Oman In The Seventies

Some time ago I posted a blog about Ibri in Oman in 1979 and a reader has asked me if I have any other photos of Oman from that period.

I have been through a few of my old photo albums and found these snaps taken by me on a vintage Kodak Instamatic camera. Sorry for the poor photo quality (blame the photographer) but they give an idea of what the place was like at that time.

The old road linking Muttrah to Muscat via Riyam was the only way to get to Muscat until the corniche was completed. Photo taken around 1979.
The mobile post office at Medinat Qaboos in 1979/80.
Not 100% sure of the location but could have been Muttrah High Street in 1979.
One of the gates to the walled town of Muscat. The streets were decorated with British and Omani flags in honour of the visit of Queen Elizabeth II to Oman on 28 February 1979.
Muttrah Corniche on the same day in 1979.
Muttrah Corniche looking in the opposite direction. The grey American cars are the motorcade of Sultan Qaboos and Queen Elizabeth.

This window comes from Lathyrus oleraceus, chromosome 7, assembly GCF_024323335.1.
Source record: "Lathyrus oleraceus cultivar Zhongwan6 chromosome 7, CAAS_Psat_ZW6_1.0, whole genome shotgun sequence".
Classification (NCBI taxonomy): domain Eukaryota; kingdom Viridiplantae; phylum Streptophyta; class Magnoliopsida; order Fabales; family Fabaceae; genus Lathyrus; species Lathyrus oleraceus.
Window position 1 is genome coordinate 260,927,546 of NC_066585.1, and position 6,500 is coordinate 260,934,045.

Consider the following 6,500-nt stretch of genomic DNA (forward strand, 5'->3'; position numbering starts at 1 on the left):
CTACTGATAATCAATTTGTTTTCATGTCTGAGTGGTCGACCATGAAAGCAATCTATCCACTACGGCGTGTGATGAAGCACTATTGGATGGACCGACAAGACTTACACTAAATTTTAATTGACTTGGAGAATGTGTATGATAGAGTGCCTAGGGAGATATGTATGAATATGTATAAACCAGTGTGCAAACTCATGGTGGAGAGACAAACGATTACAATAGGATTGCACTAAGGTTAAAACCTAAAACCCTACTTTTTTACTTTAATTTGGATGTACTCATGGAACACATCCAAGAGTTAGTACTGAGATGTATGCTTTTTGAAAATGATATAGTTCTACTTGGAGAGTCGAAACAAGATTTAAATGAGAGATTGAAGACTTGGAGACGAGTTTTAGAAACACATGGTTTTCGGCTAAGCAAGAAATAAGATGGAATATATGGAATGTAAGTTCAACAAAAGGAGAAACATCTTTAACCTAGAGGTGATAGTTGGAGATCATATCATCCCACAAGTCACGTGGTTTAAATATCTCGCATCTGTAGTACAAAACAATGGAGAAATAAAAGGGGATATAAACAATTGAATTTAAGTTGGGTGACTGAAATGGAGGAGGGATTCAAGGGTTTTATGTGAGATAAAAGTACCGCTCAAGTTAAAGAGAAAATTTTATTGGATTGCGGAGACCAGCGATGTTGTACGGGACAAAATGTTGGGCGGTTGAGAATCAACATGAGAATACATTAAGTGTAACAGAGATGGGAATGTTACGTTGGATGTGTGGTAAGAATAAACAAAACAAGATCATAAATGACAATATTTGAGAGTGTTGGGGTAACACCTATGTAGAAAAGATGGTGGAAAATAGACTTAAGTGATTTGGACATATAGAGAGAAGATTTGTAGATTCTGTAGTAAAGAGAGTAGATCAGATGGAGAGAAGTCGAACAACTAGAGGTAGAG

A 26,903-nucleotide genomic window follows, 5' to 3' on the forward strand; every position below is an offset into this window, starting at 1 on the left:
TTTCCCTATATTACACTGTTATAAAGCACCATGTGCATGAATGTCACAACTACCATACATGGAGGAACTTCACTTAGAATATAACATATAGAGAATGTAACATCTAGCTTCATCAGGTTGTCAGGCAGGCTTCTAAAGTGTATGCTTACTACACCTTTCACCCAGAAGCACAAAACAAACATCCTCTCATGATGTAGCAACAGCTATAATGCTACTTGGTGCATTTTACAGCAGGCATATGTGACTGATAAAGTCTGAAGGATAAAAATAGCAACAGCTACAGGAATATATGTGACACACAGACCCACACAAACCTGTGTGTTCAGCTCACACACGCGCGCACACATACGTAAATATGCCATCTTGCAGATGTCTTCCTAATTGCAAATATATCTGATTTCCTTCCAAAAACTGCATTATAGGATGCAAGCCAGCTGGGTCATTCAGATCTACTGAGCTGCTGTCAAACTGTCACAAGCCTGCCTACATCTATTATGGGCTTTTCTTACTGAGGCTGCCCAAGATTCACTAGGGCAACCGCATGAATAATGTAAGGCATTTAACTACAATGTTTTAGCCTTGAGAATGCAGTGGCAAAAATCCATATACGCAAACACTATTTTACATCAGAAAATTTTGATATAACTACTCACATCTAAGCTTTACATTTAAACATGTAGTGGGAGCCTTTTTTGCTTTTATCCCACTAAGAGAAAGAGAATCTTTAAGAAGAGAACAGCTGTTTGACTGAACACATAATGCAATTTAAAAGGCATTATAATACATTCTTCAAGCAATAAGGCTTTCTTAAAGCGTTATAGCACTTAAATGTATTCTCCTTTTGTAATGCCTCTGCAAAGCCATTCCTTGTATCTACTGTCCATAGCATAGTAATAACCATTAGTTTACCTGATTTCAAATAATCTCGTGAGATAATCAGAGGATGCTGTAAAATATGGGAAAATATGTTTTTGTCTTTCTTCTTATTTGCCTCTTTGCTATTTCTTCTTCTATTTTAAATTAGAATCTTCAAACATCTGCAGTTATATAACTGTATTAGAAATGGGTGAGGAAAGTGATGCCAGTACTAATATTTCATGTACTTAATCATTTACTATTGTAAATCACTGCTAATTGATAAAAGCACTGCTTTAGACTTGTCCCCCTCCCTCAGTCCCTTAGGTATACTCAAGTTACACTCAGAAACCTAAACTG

Salalah in 1976/77.
The British Bank of the Middle East’s Salalah Branch where I worked for two years from 1976-78. Many roads in Salalah were not tarmac at that time.
The main shopping street in Salalah. There was not much to buy so a good place to save money.

I may have some more photos somewhere which I’ll share if I find them.

3 thoughts on “Oman In The Seventies”

  1. Some really interesting old Oman photos on your site. I worked for BBME Beirut in 1975 and BBME Muscat (and Sohar for 6 months) in 1976 and then went up the coast to BBME Khor Fakkan in 1978 and then to HSBC Hong Kong in 1980 for 2 years. The photo of BBME Ibri is great – I remember driving up from BBME Nizwa when that branch was opened. Your comment about Ibri omelettes with thin slices of fiery green chillies and rolled up in Arabic bread brought back memories – best eaten with a cold bottle of 7 Up pop. Salaams. Chris Coade

    1. Hi Chris, I expect you remember we used to catch the number 15 bus from Stubbs Road to Central. You liked to sit at the back above the engine in a thick tweed suit to work up a good sweat. You nicknamed one of our fellow passengers ‘the Whistler’. Hope you are well. David

      1. the “Chong Hom Kok Flyer” was the legendary Stubbs Road bus to Central – the T-junction at the traffic lights at the bottom of the Peak always tested the bus brakes !!! What is you surname? (you might want to email me with that?)
        Salaams

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